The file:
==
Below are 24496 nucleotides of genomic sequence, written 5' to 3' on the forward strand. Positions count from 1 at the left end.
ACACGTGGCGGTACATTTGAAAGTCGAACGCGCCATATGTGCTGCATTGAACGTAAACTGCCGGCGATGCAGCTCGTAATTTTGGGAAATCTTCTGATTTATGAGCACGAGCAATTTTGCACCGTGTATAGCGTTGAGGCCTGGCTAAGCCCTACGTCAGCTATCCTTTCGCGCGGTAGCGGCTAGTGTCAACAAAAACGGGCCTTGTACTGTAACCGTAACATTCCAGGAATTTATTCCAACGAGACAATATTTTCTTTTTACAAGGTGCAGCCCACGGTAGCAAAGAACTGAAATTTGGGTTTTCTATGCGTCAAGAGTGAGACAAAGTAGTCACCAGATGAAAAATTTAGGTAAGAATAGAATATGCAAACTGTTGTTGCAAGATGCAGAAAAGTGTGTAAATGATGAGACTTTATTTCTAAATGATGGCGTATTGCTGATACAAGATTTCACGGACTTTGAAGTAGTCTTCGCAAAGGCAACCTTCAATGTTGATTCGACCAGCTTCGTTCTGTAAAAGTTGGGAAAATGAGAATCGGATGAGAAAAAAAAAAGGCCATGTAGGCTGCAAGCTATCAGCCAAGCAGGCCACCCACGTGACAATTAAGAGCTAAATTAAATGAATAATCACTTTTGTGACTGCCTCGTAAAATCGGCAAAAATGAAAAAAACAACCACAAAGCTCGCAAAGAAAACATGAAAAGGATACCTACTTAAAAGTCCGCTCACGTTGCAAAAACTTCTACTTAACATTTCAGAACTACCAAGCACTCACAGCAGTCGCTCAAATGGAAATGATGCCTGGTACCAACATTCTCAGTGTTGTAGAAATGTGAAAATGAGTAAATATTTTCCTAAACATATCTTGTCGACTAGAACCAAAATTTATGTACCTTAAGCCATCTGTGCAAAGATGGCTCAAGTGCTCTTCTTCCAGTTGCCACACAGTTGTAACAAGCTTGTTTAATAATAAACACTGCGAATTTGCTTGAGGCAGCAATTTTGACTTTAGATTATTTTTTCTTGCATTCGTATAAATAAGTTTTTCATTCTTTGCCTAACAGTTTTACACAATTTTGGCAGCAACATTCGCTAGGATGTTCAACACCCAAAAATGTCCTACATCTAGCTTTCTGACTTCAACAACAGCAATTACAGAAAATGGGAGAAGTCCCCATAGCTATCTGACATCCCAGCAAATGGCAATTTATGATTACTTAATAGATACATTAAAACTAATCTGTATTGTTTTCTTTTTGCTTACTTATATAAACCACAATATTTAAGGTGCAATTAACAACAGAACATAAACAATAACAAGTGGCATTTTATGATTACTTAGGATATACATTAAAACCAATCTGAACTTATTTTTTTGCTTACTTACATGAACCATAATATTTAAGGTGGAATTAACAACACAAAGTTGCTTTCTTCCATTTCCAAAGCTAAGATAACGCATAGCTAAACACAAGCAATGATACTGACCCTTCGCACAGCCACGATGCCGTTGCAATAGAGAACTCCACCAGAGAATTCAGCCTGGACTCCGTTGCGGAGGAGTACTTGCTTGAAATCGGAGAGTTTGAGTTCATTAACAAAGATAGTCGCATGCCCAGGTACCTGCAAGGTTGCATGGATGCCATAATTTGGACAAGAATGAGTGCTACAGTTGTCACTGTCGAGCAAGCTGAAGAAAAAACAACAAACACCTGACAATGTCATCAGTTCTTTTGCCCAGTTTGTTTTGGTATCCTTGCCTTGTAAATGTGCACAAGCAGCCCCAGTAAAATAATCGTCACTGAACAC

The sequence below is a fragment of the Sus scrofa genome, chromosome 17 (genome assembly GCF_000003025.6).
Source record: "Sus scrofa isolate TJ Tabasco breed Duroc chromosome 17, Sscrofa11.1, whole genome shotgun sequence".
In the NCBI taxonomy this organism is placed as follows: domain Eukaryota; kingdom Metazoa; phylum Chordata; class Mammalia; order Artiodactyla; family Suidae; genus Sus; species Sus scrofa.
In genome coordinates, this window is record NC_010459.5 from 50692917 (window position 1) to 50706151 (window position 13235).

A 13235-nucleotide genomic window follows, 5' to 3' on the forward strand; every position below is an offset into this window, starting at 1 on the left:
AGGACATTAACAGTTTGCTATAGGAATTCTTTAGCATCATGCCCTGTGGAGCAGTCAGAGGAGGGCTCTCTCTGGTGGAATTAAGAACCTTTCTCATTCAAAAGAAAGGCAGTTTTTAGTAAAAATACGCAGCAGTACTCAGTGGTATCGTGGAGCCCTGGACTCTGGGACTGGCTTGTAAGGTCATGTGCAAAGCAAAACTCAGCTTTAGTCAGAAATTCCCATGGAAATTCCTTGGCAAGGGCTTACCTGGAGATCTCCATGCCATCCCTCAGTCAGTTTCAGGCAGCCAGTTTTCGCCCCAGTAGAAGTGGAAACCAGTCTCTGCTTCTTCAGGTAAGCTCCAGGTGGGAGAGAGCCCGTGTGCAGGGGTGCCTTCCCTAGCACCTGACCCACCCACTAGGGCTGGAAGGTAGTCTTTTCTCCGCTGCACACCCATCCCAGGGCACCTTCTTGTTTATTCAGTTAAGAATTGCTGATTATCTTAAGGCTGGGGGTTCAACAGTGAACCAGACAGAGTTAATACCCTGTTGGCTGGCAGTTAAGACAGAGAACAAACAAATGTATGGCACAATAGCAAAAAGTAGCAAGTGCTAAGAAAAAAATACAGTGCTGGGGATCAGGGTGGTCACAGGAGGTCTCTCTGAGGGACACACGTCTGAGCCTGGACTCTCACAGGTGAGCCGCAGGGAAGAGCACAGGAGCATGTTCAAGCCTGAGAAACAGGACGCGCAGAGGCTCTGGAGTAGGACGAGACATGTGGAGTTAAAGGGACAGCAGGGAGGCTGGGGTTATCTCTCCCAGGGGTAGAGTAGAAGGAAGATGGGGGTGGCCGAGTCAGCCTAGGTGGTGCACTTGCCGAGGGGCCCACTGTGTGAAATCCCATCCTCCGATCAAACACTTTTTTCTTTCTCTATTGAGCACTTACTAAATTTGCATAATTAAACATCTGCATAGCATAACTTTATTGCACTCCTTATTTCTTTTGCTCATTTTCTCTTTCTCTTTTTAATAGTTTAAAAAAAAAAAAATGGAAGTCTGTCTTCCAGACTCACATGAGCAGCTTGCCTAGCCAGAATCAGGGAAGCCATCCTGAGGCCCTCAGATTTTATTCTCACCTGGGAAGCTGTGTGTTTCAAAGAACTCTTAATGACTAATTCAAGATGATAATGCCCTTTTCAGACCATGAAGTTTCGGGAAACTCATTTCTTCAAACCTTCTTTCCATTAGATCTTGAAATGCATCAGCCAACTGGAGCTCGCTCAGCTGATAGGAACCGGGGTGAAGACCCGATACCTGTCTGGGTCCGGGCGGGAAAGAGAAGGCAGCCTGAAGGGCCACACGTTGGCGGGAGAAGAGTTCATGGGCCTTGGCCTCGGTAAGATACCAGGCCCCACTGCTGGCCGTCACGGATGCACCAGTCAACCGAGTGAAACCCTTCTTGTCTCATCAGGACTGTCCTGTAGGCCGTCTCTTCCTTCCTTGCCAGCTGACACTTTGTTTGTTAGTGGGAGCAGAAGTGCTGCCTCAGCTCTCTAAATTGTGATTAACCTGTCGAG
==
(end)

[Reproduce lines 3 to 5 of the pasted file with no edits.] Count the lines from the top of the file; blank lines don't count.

The sequence below is a fragment of the Sus scrofa genome, chromosome 17 (genome assembly GCF_000003025.6).
Source record: "Sus scrofa isolate TJ Tabasco breed Duroc chromosome 17, Sscrofa11.1, whole genome shotgun sequence".
In the NCBI taxonomy this organism is placed as follows: domain Eukaryota; kingdom Metazoa; phylum Chordata; class Mammalia; order Artiodactyla; family Suidae; genus Sus; species Sus scrofa.